Swan Life Ltd (formerly The Anglo Mauritius Assurance Society Ltd) (ANGM.mu) listed on the Stock Exchange of Mauritius under the Insurance sector has released it’s 2011 interim results for the third quarter.For more information about Swan Life Ltd (formerly The Anglo Mauritius Assurance Society Ltd) (ANGM.mu) reports, abridged reports, interim earnings results and earnings presentations, visit the Swan Life Ltd (formerly The Anglo Mauritius Assurance Society Ltd) (ANGM.mu) company page on AfricanFinancials.Document: Swan Life Ltd (formerly The Anglo Mauritius Assurance Society Ltd) (ANGM.mu) 2011 interim results for the third quarter.Company ProfileSwan Life Limited (formerly The Anglo Mauritius Assurance Society Limited) offers services such as life assurance, pensions, actuarial, and investment businesses in Mauritius. The company also provides life, car, home, health, travel, and boat insurance products, education and retirement plans, investment plans, wealth management, and stockbroking services for individuals. Swan Life Limited is headquartered in Port Louis, Mauritius. Swan Life Limited is listed on the Stock Exchange of Mauritius.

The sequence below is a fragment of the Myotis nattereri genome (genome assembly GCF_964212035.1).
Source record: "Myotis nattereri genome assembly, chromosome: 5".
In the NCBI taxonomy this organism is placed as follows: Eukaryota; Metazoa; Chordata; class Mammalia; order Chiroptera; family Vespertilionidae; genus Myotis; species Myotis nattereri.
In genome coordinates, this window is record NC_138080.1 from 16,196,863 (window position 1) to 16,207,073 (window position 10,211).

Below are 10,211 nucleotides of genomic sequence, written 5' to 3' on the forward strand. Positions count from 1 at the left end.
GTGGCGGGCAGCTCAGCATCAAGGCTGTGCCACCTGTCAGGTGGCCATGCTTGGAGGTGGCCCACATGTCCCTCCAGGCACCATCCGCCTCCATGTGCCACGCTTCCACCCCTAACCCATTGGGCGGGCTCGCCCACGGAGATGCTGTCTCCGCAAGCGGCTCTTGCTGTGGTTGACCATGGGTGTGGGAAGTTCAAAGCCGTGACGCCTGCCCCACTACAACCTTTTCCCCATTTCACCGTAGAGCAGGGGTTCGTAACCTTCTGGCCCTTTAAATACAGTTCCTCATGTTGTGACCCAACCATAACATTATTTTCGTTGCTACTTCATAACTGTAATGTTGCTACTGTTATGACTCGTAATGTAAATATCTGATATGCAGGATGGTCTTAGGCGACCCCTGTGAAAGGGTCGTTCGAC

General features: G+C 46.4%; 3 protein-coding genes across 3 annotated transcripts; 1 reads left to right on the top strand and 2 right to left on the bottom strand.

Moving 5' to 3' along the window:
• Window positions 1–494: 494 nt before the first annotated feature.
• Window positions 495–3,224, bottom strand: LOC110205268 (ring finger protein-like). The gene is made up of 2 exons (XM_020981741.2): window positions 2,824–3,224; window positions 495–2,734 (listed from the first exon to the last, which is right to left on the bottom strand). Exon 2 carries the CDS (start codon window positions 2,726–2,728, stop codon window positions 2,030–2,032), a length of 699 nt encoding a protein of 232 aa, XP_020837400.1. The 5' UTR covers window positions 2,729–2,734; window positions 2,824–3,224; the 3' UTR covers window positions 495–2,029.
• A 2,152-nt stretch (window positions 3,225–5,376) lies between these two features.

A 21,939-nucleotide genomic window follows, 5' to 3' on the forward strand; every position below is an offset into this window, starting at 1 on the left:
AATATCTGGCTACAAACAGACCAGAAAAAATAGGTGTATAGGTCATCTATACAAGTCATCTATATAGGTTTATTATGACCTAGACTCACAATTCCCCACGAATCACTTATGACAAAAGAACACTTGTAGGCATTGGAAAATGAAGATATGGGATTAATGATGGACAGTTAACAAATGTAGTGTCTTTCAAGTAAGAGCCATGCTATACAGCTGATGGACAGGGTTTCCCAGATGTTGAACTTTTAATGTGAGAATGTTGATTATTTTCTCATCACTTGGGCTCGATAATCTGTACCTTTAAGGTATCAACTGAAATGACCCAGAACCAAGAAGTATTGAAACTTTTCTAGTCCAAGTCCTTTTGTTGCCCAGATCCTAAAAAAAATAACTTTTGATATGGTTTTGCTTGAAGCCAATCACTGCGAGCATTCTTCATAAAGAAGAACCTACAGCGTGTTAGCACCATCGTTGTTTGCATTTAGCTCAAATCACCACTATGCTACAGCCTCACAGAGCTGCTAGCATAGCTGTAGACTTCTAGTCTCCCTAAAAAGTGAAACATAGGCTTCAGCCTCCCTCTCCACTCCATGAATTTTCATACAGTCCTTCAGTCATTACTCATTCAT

Letter to the Episcopal Church from Presiding Bishop, President of House of Deputies ‘Our church must examine its history and come to a fuller understanding of how it has handled or mishandled cases of sexual harassment, exploitation and abuse through the years’ Bishop Diocesan Springfield, IL AddThis Sharing ButtonsShare to PrintFriendlyPrintFriendlyShare to FacebookFacebookShare to TwitterTwitterShare to EmailEmailShare to MoreAddThis The Church Pension Fund Invests $20 Million in Impact Investment Fund Designed to Preserve Workforce Housing Communities Nationwide Church Pension Group January 25, 2018 at 4:05 pm Michelle, understood. In the business world, lets be frank the EDUSA is in effect a business. Nothing gets their attention quicker than a law enforcement investigation and if warranted a civil law suit. The tone of the article as I read it says the church needs to understand its past sins and reconcile its policies to eliminate this kind of behavior. If the church is really serious then it would root out this kind of behavior and fire the people responsible. A slap on the wrist and a reassignment of the guilty party only serves to continue said behavior. (Isn’t there a law against retaliation for reporting sexual abuse?) Until the church is ready to step up to this issue the only way to get their attention is to hit them hard in the pocketbook. January 23, 2018 at 2:43 pm Speaking as a longtime friend of one of the victims and as someone who has witnessed firsthand the harm that this abuse has done for years, my response to this “statement” by the church is that it’s far too little, far too late. Furthermore, it was likely written by, and/or with the advice of, the church’s legal team. (I work in legal myself, so I readily recognize the “show remorse for those hurt by wrongdoing but don’t personally admit to doing it” approach.) It is classic “lip service”: “Yes, a bad thing was done. The bad thing was bad. No one should do the bad thing anymore. When we’re told the bad thing happened, we should say we’re sorry the bad thing was done. And we are.” I’ve literally earned my living typing countless settlement agreements, drafted by lawyers, that say some version of this!Is this really supposed to make the victims feel better? Aren’t they owed just a little bit more (and by a little, I mean a LOT)? Law enforcement should be investigating this kind of thing. If crime is discovered, the guilty should be punished. The Catholic church had to pay hundreds of millions in settlements (one notorious priest, Oliver O’Grady, did go to jail, but is now living a free life in his native Ireland – an injustice which damaged his victims all over again). “Repentance” will not suffice here. There exists a duty to report. NO ONE engaging in such behavior should get a free pass – except to jail! Shame on the episcopal diocese for this weak-kneed response. Clearly, the only interests it’s protecting are its own. General Convention, Remember Holy Land Christians on Jerusalem Sunday, June 20 American Friends of the Episcopal Diocese of Jerusalem Priest-in-Charge Lebanon, OH January 27, 2018 at 9:25 am Thank you for this. With God’s Help together we can make a difference. Priest Associate or Director of Adult Ministries Greenville, SC TryTank Experimental Lab and York St. John University of England Launch Survey to Study the Impact of Covid-19 on the Episcopal Church TryTank Experimental Lab Rector Knoxville, TN Submit a Job Listing January 25, 2018 at 10:27 am Mr. Louis,That’s all very well and good, but as you pointed out, the church refuses to take responsibility for the behavior of its employees. It also refuses to support its victims.That’s what we’re discussing. The courts are a completely separate issue.Thanks for the thought, though. C. A. Duncan says: Patricia Ross says: Comments (10) January 25, 2018 at 1:01 pm Dear Mr. Louis,Here’s something else for you, as well as the church, to consider: First, suggesting that the victim contact the police, then take the perp to court, doesn’t free the church from its responsibility to discipline any employee who breaks the law, and to come to the victim’s aid. Without the victim having to fear retaliation.I’d like to add that the church needs to wake up: In the “real world”, women rarely report sexual assault and such for fear of reprisal, and being re-victimized by that “real world”. Associate Rector for Family Ministries Anchorage, AK Bill Louis says: Rector Collierville, TN Tags New Berrigan Book With Episcopal Roots Cascade Books Press Release Service Michelle Wright says: Curate Diocese of Nebraska Rector Pittsburgh, PA General Convention 2018, Episcopal Migration Ministries’ Virtual Prayer Vigil for World Refugee Day Facebook Live Prayer Vigil June 20 @ 7 p.m. ET Director of Music Morristown, NJ Comments are closed. Featured Events Submit an Event Listing Missioner for Disaster Resilience Sacramento, CA Seminary of the Southwest announces appointment of two new full time faculty members Seminary of the Southwest An Evening with Presiding Bishop Curry and Iconographer Kelly Latimore Episcopal Migration Ministries via Zoom June 23 @ 6 p.m. ET Rector Hopkinsville, KY Rector Albany, NY Episcopal Charities of the Diocese of New York Hires Reverend Kevin W. VanHook, II as Executive Director Episcopal Charities of the Diocese of New York This Summer’s Anti-Racism Training Online Course (Diocese of New Jersey) June 18-July 16 January 22, 2018 at 5:27 pm The Most Rev. Michael B. Curry and The Rev. Gay Clark Jennings wrote:“[W]e must confess and repent of those times when the church, its ministers or its members have been antagonistic or unresponsive to people—women, children and men—who have been sexually exploited or abused.” Thank you. It’s about time.It’s easy to say all the right things. Now, I hope that the church will really do something, not just say that it will repent of past sexual exploitation and abuse. Prayer means little unless it’s backed up by concrete action. Rector Martinsville, VA Rector Shreveport, LA Youth Minister Lorton, VA Virtual Celebration of the Jerusalem Princess Basma Center Zoom Conversation June 19 @ 12 p.m. ET Rector/Priest in Charge (PT) Lisbon, ME Associate Priest for Pastoral Care New York, NY January 22, 2018 at 7:21 pm I find this letter a bit of a vapid first, baby step. And I suppose many will wonder why I am not just rolling with gratitude for a baby step. The short answer is that I expect the Church, the Body of Christ, to act like a grown-up, a leader, an example, not a tiny child who must be taught to make proper greetings.This church has been guilty of harming thousands of women, yet the call to action in this letter is to meditate on how the church has failed. Thankfully, the writers did not call us to meditate on whether we have failed; that is an important distinction. I am troubled by the call for more consultation, in which, the victims must once again explain and persuade and teach and chart the way for the whole church to figure out how to repent of oppression, rape, domination. I ask our leaders: Please lead. Please go out on a limb for justice. Please set the example of apology and restitution. Thank you Join the Episcopal Diocese of Texas in Celebrating the Pauli Murray Feast Online Worship Service June 27 Family Ministry Coordinator Baton Rouge, LA Rector Belleville, IL Episcopal Church Office of Public AffairsPosted Jan 22, 2018 Course Director Jerusalem, Israel Rector (FT or PT) Indian River, MI Submit a Press Release Ya no son extranjeros: Un diálogo acerca de inmigración Una conversación de Zoom June 22 @ 7 p.m. ET Assistant/Associate Priest Scottsdale, AZ Bill Louis says: Michelle Wright says: Cathedral Dean Boise, ID January 25, 2018 at 7:11 am Michelle, report the assault to the police. Let the law handle it and deal with the perp as he should be deal with. That’s how it works in the real world. The church has proven they will only sweep it under the rug. Episcopal Church Presiding Bishop Michael B. Curry and President of the House of Deputies the Rev. Gay Clark Jennings have written the following letter to the Episcopal Church.January 22, 2018Dear People of God in the Episcopal Church:In recent weeks, compelling testimony from women who have been sexually harassed and assaulted by powerful men has turned our minds to a particularly difficult passage of holy scripture: the story of the rape of King David’s daughter Tamar by her half-brother Amnon (2 Samuel 13: 1-22). It is a passage in which a conspiracy of men plots the exploitation and rape of a young woman. She is stripped of the power to speak or act, her father ignores the crime, and the fate of the rapist, not the victim, is mourned. It is a Bible story devoid of justice.For more than two decades, African women from marginalized communities have studied this passage of scripture using a method called contextual Bible study to explore and speak about the trauma of sexual assault in their own lives. Using a manual published by the Tamar Campaign, they ask, “What can the Church do to break the silence against gender-based violence?”It is, as the old-time preachers say, a convicting question. As our societies have been forced into fresh recognition that women in all walks of life have suffered unspoken trauma at the hands of male aggressors and harassers, we have become convinced that the Episcopal Church must work even harder to create a church that is not simply safe, but holy, humane and decent. We must commit to treating every person as a child of God, deserving of dignity and respect. We must also commit to ending the systemic sexism, misogyny and misuse of power that plague the church just as they corrupt our culture, institutions and governments.Like our African siblings in faith, we must create contexts in which women can speak of their unspoken trauma, whether suffered within the church or elsewhere. And we must do more.Our church must examine its history and come to a fuller understanding of how it has handled or mishandled cases of sexual harassment, exploitation and abuse through the years. When facts dictate, we must confess and repent of those times when the church, its ministers or its members have been antagonistic or unresponsive to people—women, children and men—who have been sexually exploited or abused. And we must acknowledge that in our church and in our culture, the sexual exploitation of women is part of the same unjust system that also causes gender gaps in pay, promotion, health and empowerment.We believe that each of us has a role to play in our collective repentance. And so, today, we invite you to join us in an Ash Wednesday Day of Prayer on February 14 devoted to meditating on the ways in which we in the church have failed to stand with women and other victims of abuse and harassment and to consider, as part of our Lenten disciplines, how we can redouble our work to be communities of safety that stand against the spiritual and physical violence of sexual exploitation and abuse.Neither of us professes to have all of the wisdom necessary to change the culture of our church and the society in which it ministers, and at this summer’s General Convention, we want to hear the voice of the wider church as we determine how to proceed in both atoning for the church’s past and shaping a more just future. May we find in our deliberations opportunities to listen to one another, to be honest about our own failings and brokenness, and to discern prayerfully the ways that God is calling us to stand with Tamar in all of the places we find her—both inside the church and beyond our doors, which we have too often used to shut her out.Faithfully,The Most Rev. Michael B. Curry The Rev. Gay Clark JenningsPresiding Bishop President, House of Deputies Judith Atkinson says: Associate Rector Columbus, GA Advocacy Peace & Justice, January 24, 2018 at 12:11 pm My friend, Reverend Carter Heyward recently wrote a Guest Column in our local newspaper entitled, “Time to Address Patriarchal Power Relations” in which she said, “Make no mistake, systems and dynamics of patriarchal privilege, power, and control – – not a random heap of sexually confused men – – are the root cause of the sexual misconduct crisis we are facing. Unless we get at the root, there will be no lasting change.” The purpose of this letter is to suggest that we, as a church that has stood at the forefront of social justice efforts, should now step up to lead in the current movement to make gender equality a reality. TEC should undertake a comprehensive and honest look at how our lives are ”literally built on long-standing gendered assumptions about power.” Undeniably, TEC has been and to a degree remains a contributor to the perpetuation of some of those assumptions. To its credit, TEC has developed and embraced programs like Dismantling Racism and Child Protection. While it also has in place policies addressing sexual misconduct relating to priest and church staff, I am urging us to undertake a far more widespread initiative encompassing all the Church. We need to raise awareness and sensitivity to how so many of our customs and practices are permeated with gender bias. To paraphrase Dr. King, we need to strive for a world where people “will not be judged by their gender, but by the content of their character.” A number of clergy from various denominations recently signed a letter entitled, “#SilenceIsNotSpiritual – Breaking the Silence on Violence Against Women and Girls.” The letter noted, “We are experiencing a kairos moment – a window of opportunity to bring healing in the world and in the church. The rise of the recent #MeToo and #ChurchToo movements have compelled us to examine our own beliefs and actions concerning the state of women.” The letter concludes with “Called by faith, compelled by love, and committed to the promise that women will live free from the terror of violence, we, the undersigned, invite you to join this movement, an awakening of repentance and reconciliation, sparking genuine change in the very place we call our home – the local church.” From a practical prospective, in the December 20, 2017 edition of The New Yorker, Jeannie Suk Gersen’s article, “The Transformation of Sexual-Harassment Law Will Be Double-Faced” posed the question, “How will the current avalanche of sexual-harassment allegations toppling prominent men in media and government roll down to more mundane workplaces? As employers and employees across the country try to apply lessons from #MeToo into quotidian employment contexts, legal norms that govern sexual harassment may also be poised to undergo epochal transformations.” Professor Gersen concludes her article saying, “Among the imperatives of #MeToo is that employers, and, indeed, all institutions, must take care to implement orderly processes in which reports of harassment are fairly and impartially investigated, and yield results that inspire confidence – to the benefit of victims as well as the accused.” This rapid emergence of this movement has given voice to many who have long suffered in silence. The pervasiveness of the problem has interrupted long-held assumptions by many who had no clue as to the magnitude. Now is the time for TEC to step forward to bring focus and compassion to this challenge to make true and monumental change to our awareness, sensitivity and resolve to bring about gender equality. I urge the formation of a broad-based task force of clergy and lay persons that would be charged with developing a comprehensive curriculum that addresses the patriarchal roots of gender bias, that raises awareness of the myriad ways gender bias has become imbedded in our customs and practices of our churches and communities, that provides a better understanding of the various forms of sexual harassment that exist and that creates a forum for free and frank discussion of the many facets of gender equality issues. Rector Washington, DC Assistant/Associate Rector Morristown, NJ Canon for Family Ministry Jackson, MS Michelle Wright says: Rector Tampa, FL President of the House of Deputies, Rector Smithfield, NC Rector and Chaplain Eugene, OR Michelle Wright says: The Church Investment Group Commends the Taskforce on the Theology of Money on its report, The Theology of Money and Investing as Doing Theology Church Investment Group Director of Administration & Finance Atlanta, GA Assistant/Associate Rector Washington, DC Featured Jobs & Calls Curate (Associate & Priest-in-Charge) Traverse City, MI In-person Retreat: Thanksgiving Trinity Retreat Center (West Cornwall, CT) Nov. 24-28 Inaugural Diocesan Feast Day Celebrating Juneteenth San Francisco, CA (and livestream) June 19 @ 2 p.m. PT Michael Wainwright says: Presiding Bishop Michael Curry Rector Bath, NC January 24, 2018 at 2:34 pm With all due respect, it’s long past time for study and prayer. It’s too late for that. Repentance means that the church must act. I’m tired of empty words, no matter how noble they are. It’s time for the church to actually do something to protect future victims. I was assaulted in a church by my boss, a lay employee. When I reported it to the priest and to the diocese, nothing much happened.The only action taken was a slap on the wrist to the perpetrator, where he was required to take a safe church class. These classes aren’t a hardship. They’re routine, and indeed, are they’re required in the Roman Catholic Church. He kept his job. He called me a liar.Something must be done so that the church can take concrete action, not only when clergy go astray, but when lay employees hurt their underlings. Otherwise, future victims will never be safe, and all of the talk of repentance, love, and justice will be meaningless.